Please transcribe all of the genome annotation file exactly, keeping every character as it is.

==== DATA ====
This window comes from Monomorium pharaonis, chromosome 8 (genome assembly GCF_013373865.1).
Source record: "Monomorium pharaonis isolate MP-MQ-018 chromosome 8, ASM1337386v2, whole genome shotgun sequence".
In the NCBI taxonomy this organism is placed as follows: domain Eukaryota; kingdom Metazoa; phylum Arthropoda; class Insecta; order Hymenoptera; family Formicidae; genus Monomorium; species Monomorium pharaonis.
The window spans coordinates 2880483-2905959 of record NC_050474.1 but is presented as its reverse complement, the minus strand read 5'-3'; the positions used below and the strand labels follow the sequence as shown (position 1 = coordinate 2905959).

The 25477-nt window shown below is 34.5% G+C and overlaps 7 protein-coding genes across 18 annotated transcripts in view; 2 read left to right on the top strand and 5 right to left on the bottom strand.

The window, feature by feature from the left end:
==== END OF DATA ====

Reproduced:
This window comes from Monomorium pharaonis, chromosome 8 (genome assembly GCF_013373865.1).
Source record: "Monomorium pharaonis isolate MP-MQ-018 chromosome 8, ASM1337386v2, whole genome shotgun sequence".
In the NCBI taxonomy this organism is placed as follows: domain Eukaryota; kingdom Metazoa; phylum Arthropoda; class Insecta; order Hymenoptera; family Formicidae; genus Monomorium; species Monomorium pharaonis.
The window spans coordinates 2880483-2905959 of record NC_050474.1 but is presented as its reverse complement, the minus strand read 5'-3'; the positions used below and the strand labels follow the sequence as shown (position 1 = coordinate 2905959).

The 25477-nt window shown below is 34.5% G+C and overlaps 7 protein-coding genes across 18 annotated transcripts in view; 2 read left to right on the top strand and 5 right to left on the bottom strand.

The window, feature by feature from the left end: